And if you’re looking for some evening fun, Ybor City is the best place for experiencing Tampa’s nightlife. Riddled with bars and clubs, the area can offer you a sure 360 experience of Ybor City, and all of Tampa. If you want to dance in the best clubs, head to The Castle, and Club Prana. And bars such as the Ritz Ybor and Crowbar are best for more booze and less dancing.

Riverwalk Scene

Other than the historic Ybor City, Tampa’s Riverwalk is yet another one of the city’s unmissable icons. It is one of the most jam-packed and exciting riverwalks in all of the US, and it is also one of Tampa’s best cultural and cosmopolitan centers.

The walk extends around 2.4 miles (3.9 km) straddling the Hillsborough River. It is full of several features that are fun, interesting, and even hunger-satisfying. It also has a multipurpose path where you can bike, skate, walk and stroll at any time of the day.

Traversing the riverside charms of Hillsborough, you can choose to experience it in many ways. From biking to boating, you’ll find an abundance of rental shops eager to offer you the fabled Tampa Riverwalk experience. You can explore the many features the walk has to offer no matter what you choose.

For kids, you can find many ways to enjoy your time together from the seven parks, playgrounds, and dog parks you can find along the riverwalk. And as for both entertainment and education, you can surely enjoy one or all of the eight museums and attractions as well. This includes the Florida Aquarium, the Tampa Museum of Art, and the Tampa History Center.

Surely, you’ll be naturally curious about the dining and drinking scene of this gem. As cultural and cosmopolitan as it is, you can also find an abundance of 25 bars and restaurants along Hillsborough. The Sparkman Wharf is a perfect end to the famous riverwalk with all its curious dining options. You can easily experience world-class cuisine here, or even craft cocktails and more.

A Festival Capital

With the colorful and vibrant festivals of Miami, Fort Lauderdale, and even Fort Myers, it is safe to say that Florida is one big festival capital in the US. And of course, Tampa isn’t an exception, especially with all its interesting history and culture. The city is brimming with things to commemorate.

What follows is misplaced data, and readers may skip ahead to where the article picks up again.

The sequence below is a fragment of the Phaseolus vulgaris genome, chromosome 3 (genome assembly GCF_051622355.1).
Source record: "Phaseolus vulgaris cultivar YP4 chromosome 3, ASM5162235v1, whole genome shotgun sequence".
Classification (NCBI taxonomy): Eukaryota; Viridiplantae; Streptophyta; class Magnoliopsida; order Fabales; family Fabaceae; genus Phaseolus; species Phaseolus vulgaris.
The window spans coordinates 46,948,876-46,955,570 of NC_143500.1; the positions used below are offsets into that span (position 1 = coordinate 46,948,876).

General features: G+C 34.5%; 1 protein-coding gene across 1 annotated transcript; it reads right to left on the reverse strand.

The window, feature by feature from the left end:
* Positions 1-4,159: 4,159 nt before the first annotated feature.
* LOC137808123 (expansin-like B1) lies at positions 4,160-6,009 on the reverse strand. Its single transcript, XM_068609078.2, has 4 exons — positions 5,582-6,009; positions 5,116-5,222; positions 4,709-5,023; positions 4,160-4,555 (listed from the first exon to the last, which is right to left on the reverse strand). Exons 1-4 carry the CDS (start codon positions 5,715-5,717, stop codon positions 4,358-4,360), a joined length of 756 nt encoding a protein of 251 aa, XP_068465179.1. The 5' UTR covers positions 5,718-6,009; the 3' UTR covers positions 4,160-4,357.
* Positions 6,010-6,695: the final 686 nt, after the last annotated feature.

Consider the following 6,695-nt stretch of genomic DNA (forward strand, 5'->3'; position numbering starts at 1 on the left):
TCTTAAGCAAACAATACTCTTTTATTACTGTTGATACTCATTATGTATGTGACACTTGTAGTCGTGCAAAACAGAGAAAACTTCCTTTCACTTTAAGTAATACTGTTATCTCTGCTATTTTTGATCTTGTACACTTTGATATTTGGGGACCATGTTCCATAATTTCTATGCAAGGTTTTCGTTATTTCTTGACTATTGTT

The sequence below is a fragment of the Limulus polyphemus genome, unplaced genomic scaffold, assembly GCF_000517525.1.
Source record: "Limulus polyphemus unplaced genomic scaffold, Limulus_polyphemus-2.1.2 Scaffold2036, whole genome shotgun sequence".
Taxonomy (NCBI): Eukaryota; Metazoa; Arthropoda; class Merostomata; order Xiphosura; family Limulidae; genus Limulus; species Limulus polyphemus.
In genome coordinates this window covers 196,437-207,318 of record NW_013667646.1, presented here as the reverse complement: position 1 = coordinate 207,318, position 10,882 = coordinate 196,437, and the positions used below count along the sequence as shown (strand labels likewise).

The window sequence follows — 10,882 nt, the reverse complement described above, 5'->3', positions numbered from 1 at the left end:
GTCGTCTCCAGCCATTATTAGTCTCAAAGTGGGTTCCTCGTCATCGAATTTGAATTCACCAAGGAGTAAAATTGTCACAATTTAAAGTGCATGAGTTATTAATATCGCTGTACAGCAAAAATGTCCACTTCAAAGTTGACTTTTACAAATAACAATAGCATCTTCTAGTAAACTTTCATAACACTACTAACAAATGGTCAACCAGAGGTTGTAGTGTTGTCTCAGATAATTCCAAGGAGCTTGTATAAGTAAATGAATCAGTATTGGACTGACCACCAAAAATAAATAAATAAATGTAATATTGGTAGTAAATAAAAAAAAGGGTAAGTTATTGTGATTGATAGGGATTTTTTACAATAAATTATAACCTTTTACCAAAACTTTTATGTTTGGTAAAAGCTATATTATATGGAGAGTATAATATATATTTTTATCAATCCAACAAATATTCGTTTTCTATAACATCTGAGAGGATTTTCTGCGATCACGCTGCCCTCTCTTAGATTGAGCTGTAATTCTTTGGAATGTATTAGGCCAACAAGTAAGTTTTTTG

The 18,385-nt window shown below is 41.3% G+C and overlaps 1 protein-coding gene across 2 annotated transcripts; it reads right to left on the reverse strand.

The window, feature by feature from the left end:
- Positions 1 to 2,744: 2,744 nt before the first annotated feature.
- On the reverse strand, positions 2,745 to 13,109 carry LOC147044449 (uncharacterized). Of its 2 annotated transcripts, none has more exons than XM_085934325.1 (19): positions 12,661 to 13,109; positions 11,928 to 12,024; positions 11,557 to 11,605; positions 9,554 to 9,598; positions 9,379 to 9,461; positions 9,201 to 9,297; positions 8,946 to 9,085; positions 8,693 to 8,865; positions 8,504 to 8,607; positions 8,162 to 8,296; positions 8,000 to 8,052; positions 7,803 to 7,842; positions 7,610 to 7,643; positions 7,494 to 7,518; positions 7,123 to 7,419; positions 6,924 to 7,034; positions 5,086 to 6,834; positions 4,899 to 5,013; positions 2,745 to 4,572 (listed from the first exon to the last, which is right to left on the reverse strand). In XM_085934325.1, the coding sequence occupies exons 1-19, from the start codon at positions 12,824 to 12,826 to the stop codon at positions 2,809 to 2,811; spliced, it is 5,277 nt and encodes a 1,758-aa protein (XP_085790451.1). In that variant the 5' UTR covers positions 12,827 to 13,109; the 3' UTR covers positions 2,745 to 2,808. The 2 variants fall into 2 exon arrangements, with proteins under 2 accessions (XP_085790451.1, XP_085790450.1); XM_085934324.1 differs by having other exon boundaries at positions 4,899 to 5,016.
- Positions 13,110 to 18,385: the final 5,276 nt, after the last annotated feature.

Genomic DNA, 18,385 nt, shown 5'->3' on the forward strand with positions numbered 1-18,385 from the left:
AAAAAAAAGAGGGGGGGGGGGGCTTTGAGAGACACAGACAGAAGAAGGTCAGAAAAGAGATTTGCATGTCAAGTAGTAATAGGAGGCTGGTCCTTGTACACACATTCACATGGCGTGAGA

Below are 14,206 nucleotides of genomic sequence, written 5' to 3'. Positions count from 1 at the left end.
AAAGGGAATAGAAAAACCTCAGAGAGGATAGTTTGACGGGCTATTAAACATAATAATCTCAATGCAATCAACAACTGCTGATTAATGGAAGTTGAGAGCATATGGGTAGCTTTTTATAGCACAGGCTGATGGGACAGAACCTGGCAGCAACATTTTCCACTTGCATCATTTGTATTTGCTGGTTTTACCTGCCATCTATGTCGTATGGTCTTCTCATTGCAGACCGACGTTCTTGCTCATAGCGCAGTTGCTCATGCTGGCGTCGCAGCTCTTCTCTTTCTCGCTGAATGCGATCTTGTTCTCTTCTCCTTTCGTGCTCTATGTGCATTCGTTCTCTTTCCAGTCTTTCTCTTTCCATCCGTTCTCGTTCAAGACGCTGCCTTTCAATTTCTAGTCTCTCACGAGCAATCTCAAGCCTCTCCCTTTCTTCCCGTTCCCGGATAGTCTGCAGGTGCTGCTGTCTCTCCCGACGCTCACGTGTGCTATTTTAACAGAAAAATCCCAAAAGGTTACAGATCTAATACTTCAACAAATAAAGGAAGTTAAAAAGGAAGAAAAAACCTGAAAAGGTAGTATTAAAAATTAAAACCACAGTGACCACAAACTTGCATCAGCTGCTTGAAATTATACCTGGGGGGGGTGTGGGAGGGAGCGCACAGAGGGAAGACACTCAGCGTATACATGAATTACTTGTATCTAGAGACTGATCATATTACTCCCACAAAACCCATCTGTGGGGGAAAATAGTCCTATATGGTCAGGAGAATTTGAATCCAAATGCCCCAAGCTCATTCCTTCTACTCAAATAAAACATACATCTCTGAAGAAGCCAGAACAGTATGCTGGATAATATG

Tampa has more than 10 festivals to celebrate, held at different seasons and in different areas in the city. You can be sure that no matter what month you’ll visit, Tampa is always celebrating something. To experience its fabled highs, here are some of the most famous ones:

Gasparilla Pirate Festival

Coastal Southern Florida’s history has always had an association with pirates and has made its way into many of the cities’ traditions. Tampa may take one of these pirate festivals up a notch with the famous Gasparilla Festival, perhaps the biggest one in the city. It is usually held in early February, where smaller celebrations last for a couple of months.

The festival commemorates the invasion of the famous pirate Jose Gaspar. He was known to terrorize the coasts of Western Florida in the 18th century. The festival officially started in 1904. It involves an interesting dramatization of the historic invasion. Which happens along the Hillsborough, leading to the downtown area.

When the Krewe of Gasparilla reaches downtown, they will demand the key from the mayor and the official celebration starts after that. A long procession takes place along the Riverwalk as the pirate celebrates their victory. Many other events, especially parties take place after the procession until the next morning.

Sant’Yago Illuminated Knight Parade

January to March is perhaps the best time for visiting Tampa as two festivals are on the calendar. After the rowdy and fun, Gasparilla Festival follows the bright and colorful Sant’Yago Illuminated Knight Parade. It is a monumental celebration, dedicated to honoring the city’s Latino culture, as well as its cultural diversity.

The festival is hosted by the Krewe of the Knights of Sant’Yago. An organization dedicated to the preservation and celebration of the city’s Latin heritage. It first took place in 1974 and has been part of Tampa’s tradition since.

Bright lights and vibrant colors define the Sant’Yago Illuminated Knight Parade. You can witness a slew of illuminated floats representing the city’s diverse cultures. The parade usually begins on Ybor City’s Seventh Avenue. These floats are built by different groups in the city.

Parks and Recreation Center

With a dramatic number of parks found all across its different cities, Florida is no doubt the country’s capital of parks and recreation centers. Head to the southern cities of the Sunshine State to see the largest concentration of parks. Tampa boasts the most diverse range of attractions.